I have been looking at Linear Graphs with year 10 and we started looking at problems that I might plot on a graph. We also looked at the connection and patterns between groups of co-ordinates.

We looked at this problem early on and discussed how we knew which lines were equal in length

We then looked at a grouped of lines we had plotted and looked at the connection between the line and equation that matched it. We noticed all the lines were parallel and increased by the same “step” each time.

We also looked at what happened if the y-intercept was the same but the gradient different.

We looked at some DESMOS activities and then we looked at different problems related to parallel lines

This afternoon, I tipped out the plastic 2.5cm tiles and the larger wooden tiles and got out the plastic trays. I started with the wooden tiles because I wanted to design a pattern to make for a “colour the pattern” task and my daughter played with the plastic tiles. She likes to arrange images in each of the differently sized Numicon trays and then stack the trays and ask me to “open the surprise” Today was no different and once I had unstacked the pile and looked, I saw a nice little pattern. She explained that she did the little tray first and then added a row each time she used a bigger tray.

After a while, she pulled out the scales that we’d discovered earlier in the day (we’d done some tidying of her toys and found the scales) She played with these for a while, adding tiles in each side and watching them tip one way or balance. After she had dumped out both buckets, I put 10 large wooden tiles into one of the buckets. I asked her how many plastic tiles would weigh the same. I gave her the other bucket and she started to fill it. She counted up in twos and said; “I think it’s 20,” before replacing the bucket on the other end of the weighing scale. The balance tipped in the wooden blocks favour, so she said she would add more plastic tiles in. She counted out 30 more and realised it was 50. I pulled out all the wooden tiles, except for one and asked her to take how many tiles she thought would make it balance. She left the bucket on the scale and eventually she was satisfied the two buckets were equal when she had just 5 plastic tiles left. I threw in one more tile and she said; “ah that’s easy! Its 5 more plastic tiles” so I threw in another and she did the same. She then said; “lets do more” she then threw in wooden tiles so there was a total of 25 tiles in. She said; “I can work this out” she counted on her fingers in 5’s and stopped at 125. She then threw 125 plastic tiles into the opposing bucket but it tipped ever so slightly to the plastic tiles. She recounted and it was the correct amount so we discussed the fact that one wooden tile might be a little less than 5 tiles.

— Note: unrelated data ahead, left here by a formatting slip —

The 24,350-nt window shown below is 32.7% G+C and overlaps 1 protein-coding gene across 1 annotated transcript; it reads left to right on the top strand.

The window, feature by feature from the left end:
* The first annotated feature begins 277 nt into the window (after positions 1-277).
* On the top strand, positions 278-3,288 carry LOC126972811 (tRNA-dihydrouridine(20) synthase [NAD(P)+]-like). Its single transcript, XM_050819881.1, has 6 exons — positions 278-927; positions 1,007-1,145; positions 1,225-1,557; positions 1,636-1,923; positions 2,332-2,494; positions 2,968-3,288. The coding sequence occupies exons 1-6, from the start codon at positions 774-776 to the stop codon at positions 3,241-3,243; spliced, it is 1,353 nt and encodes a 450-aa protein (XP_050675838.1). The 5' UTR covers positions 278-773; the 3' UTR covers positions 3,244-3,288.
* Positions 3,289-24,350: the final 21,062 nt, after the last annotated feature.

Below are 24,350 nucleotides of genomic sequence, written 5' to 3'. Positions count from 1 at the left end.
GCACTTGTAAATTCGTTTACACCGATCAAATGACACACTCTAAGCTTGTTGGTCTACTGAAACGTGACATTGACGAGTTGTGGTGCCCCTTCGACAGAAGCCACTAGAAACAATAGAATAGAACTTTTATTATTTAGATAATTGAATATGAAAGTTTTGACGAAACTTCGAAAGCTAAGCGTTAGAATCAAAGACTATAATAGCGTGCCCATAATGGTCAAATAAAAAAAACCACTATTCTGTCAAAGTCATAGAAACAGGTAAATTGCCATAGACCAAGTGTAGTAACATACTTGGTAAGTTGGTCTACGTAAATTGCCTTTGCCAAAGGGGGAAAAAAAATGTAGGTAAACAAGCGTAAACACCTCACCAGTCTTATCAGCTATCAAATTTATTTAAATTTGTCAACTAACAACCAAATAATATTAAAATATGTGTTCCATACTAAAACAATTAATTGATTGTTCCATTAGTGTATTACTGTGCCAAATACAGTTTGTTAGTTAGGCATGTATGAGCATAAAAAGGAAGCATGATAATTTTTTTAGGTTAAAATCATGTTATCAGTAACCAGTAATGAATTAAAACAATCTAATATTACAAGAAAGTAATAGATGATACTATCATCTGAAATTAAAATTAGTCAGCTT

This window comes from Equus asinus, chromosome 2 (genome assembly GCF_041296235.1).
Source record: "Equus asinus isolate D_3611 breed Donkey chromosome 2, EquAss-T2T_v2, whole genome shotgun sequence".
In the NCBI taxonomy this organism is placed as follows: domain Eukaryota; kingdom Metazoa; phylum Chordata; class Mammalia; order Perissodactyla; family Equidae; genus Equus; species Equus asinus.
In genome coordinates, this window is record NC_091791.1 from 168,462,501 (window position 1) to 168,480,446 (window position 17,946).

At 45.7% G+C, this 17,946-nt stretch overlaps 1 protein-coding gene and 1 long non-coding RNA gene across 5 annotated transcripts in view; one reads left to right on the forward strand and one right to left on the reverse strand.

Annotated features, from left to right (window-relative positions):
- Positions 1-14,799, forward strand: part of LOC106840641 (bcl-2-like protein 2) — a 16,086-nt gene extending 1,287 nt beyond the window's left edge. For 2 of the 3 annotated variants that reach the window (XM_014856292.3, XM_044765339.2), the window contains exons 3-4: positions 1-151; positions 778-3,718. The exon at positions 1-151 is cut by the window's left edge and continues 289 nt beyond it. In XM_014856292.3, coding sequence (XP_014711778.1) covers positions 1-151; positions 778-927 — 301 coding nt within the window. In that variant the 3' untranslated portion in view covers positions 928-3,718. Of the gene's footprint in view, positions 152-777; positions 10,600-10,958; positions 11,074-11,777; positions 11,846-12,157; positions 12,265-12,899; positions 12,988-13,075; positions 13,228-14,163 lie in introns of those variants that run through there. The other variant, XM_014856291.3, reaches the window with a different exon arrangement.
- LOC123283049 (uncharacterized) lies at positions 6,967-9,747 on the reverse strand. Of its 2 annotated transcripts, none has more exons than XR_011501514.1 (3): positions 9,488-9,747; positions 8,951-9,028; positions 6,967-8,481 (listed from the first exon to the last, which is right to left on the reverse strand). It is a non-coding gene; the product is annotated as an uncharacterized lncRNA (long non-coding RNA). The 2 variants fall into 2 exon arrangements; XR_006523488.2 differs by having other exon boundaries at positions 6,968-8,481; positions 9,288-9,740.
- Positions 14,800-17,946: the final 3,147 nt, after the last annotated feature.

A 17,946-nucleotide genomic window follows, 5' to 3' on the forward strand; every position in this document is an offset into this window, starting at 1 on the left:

After I introduce angles in parallel lines to my class and discuss the correct reasoning. I want to show them lots of different examples and non examples so they are confident in recognising alternate, co-interior, corresponding and opposite angles, whilst still noticing basic angle facts.

After we have spent time doing this I want to look at these questions

I have been thinking about some further connections between area and surds. I started this thinking a few years back after a discussion with https://twitter.com/Arithmaticks

I wanted to look at some shapes where the lengths were roots

I’m teaching year 11 foundation classes this year and we are looking at quadratic graphs and we’ve previously looked at sequences. We have discussed some of the things they will need to be able to do well to be able to plot the graphs and I want them to see connections with the equations and the graphs such as translations of graphs. We did a lot of discussion about the difference between linear and quadratic sequences and then we looked at plotting linear graphs and the links between the sequence, the y-co-ordinate and the same with quadratic sequences. We also reviewed what we knew about negative numbers, order of operations and substitution.